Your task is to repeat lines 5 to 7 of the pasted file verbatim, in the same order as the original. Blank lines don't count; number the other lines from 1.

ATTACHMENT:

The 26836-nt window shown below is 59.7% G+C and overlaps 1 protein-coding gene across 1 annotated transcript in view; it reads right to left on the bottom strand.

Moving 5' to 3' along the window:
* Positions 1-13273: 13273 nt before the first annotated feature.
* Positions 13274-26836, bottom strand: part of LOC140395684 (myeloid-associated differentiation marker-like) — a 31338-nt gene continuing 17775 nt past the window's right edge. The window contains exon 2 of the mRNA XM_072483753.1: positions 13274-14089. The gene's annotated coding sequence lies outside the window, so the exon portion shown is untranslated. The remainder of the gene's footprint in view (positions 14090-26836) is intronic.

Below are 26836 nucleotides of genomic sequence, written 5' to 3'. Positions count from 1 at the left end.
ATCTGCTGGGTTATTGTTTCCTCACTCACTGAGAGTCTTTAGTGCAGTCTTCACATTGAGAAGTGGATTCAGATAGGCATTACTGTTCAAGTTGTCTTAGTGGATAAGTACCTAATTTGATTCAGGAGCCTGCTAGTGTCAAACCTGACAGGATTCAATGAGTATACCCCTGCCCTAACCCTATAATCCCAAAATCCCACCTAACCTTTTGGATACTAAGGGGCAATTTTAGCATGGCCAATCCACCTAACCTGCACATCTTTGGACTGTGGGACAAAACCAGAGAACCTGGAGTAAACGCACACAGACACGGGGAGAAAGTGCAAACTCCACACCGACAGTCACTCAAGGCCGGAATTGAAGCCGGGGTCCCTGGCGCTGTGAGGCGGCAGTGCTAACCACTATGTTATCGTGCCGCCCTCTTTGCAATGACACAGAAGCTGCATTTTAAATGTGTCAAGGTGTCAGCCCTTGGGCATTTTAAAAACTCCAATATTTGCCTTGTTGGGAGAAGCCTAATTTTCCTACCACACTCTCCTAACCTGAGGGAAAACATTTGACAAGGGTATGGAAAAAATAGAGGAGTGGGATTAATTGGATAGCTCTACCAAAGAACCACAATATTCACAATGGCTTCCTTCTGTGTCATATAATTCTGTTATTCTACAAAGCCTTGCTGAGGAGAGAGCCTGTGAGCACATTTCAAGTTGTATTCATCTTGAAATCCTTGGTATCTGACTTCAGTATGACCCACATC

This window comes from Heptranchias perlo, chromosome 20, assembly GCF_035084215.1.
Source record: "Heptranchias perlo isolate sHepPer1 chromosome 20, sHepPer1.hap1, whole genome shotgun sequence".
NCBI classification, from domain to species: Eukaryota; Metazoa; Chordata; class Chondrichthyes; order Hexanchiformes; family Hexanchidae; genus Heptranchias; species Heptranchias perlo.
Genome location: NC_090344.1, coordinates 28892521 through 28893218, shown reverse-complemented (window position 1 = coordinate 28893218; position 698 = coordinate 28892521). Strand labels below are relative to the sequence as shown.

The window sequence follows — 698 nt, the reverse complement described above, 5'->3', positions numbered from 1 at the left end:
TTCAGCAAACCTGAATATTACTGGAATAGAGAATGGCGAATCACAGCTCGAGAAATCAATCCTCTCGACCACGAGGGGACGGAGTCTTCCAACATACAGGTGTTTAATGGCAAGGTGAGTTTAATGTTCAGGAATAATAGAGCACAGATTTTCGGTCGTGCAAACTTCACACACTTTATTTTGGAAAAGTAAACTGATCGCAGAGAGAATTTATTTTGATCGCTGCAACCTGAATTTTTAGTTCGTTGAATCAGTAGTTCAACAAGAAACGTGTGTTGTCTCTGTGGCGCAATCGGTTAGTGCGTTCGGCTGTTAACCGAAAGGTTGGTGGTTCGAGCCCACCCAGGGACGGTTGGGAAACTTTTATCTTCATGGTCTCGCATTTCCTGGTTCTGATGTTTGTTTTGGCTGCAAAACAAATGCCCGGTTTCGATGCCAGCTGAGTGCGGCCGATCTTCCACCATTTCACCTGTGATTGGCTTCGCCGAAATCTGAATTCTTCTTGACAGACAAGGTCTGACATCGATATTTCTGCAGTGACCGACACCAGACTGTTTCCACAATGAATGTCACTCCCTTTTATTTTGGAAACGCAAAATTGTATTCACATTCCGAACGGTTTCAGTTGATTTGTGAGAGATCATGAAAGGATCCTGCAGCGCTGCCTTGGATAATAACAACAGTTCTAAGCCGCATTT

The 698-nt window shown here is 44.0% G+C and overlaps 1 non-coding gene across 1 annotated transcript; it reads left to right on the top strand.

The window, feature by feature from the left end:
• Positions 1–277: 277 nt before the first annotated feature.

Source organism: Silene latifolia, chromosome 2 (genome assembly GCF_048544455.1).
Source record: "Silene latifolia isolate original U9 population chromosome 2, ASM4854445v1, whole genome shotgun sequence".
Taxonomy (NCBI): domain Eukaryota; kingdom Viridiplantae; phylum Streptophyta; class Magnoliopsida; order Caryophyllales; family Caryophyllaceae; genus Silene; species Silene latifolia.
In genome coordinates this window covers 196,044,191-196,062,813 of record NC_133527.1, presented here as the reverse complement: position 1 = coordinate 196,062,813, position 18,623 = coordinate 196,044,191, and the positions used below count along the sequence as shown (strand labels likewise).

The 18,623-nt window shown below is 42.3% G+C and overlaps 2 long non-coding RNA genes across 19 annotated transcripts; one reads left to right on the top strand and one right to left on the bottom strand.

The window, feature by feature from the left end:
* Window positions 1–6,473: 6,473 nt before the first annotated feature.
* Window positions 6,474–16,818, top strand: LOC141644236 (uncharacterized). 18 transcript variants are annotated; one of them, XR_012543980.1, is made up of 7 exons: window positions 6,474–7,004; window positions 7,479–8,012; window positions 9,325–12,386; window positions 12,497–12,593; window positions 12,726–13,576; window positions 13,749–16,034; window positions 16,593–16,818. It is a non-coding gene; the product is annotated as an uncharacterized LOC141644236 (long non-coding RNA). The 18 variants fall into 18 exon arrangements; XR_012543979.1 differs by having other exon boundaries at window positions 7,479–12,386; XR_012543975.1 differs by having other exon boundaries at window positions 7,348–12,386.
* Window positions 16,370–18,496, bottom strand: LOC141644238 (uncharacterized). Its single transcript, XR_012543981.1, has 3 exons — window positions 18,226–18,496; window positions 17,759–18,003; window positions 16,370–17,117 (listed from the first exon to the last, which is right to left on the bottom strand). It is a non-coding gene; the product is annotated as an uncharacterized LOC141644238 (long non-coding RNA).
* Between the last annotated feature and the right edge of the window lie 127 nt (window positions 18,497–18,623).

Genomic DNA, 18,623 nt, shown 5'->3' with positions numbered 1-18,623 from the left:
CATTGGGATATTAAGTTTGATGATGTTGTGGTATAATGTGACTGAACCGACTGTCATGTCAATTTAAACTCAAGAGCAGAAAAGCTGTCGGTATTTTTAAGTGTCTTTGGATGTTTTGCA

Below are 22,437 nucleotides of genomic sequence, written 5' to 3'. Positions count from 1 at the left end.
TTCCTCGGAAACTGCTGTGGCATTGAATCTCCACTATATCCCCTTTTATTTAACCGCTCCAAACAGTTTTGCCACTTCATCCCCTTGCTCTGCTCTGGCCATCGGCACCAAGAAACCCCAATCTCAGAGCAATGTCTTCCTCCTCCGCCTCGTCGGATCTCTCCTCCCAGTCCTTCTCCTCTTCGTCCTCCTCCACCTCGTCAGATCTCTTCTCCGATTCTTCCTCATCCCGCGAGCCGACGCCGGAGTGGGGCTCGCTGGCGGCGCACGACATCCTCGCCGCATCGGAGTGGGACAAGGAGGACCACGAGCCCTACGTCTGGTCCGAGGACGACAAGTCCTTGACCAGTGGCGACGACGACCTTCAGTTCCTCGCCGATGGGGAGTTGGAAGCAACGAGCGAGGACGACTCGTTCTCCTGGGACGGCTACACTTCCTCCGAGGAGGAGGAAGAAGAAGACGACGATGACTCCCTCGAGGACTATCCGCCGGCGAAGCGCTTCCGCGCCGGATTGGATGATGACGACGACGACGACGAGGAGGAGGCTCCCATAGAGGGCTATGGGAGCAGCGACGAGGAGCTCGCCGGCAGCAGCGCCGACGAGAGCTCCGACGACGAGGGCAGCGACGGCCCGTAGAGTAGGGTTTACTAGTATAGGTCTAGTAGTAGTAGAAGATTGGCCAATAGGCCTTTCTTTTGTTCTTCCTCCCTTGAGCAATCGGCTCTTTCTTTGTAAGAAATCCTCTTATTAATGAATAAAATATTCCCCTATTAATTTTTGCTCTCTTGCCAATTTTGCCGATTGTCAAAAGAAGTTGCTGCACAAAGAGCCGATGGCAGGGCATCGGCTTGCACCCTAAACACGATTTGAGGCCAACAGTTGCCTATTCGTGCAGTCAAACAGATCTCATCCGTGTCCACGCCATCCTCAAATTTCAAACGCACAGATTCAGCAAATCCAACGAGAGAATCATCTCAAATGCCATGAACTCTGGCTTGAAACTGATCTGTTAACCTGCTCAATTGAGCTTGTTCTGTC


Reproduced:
Below are 26836 nucleotides of genomic sequence, written 5' to 3'. Positions count from 1 at the left end.
ATCTGCTGGGTTATTGTTTCCTCACTCACTGAGAGTCTTTAGTGCAGTCTTCACATTGAGAAGTGGATTCAGATAGGCATTACTGTTCAAGTTGTCTTAGTGGATAAGTACCTAATTTGATTCAGGAGCCTGCTAGTGTCAAACCTGACAGGATTCAATGAGTATACCCCTGCCCTAACCCTATAATCCCAAAATCCCACCTAACCTTTTGGATACTAAGGGGCAATTTTAGCATGGCCAATCCACCTAACCTGCACATCTTTGGACTGTGGGACAAAACCAGAGAACCTGGAGTAAACGCACACAGACACGGGGAGAAAGTGCAAACTCCACACCGACAGTCACTCAAGGCCGGAATTGAAGCCGGGGTCCCTGGCGCTGTGAGGCGGCAGTGCTAACCACTATGTTATCGTGCCGCCCTCTTTGCAATGACACAGAAGCTGCATTTTAAATGTGTCAAGGTGTCAGCCCTTGGGCATTTTAAAAACTCCAATATTTGCCTTGTTGGGAGAAGCCTAATTTTCCTACCACACTCTCCTAACCTGAGGGAAAACATTTGACAAGGGTATGGAAAAAATAGAGGAGTGGGATTAATTGGATAGCTCTACCAAAGAACCACAATATTCACAATGGCTTCCTTCTGTGTCATATAATTCTGTTATTCTACAAAGCCTTGCTGAGGAGAGAGCCTGTGAGCACATTTCAAGTTGTATTCATCTTGAAATCCTTGGTATCTGACTTCAGTATGACCCACATC

This window comes from Heptranchias perlo, chromosome 20, assembly GCF_035084215.1.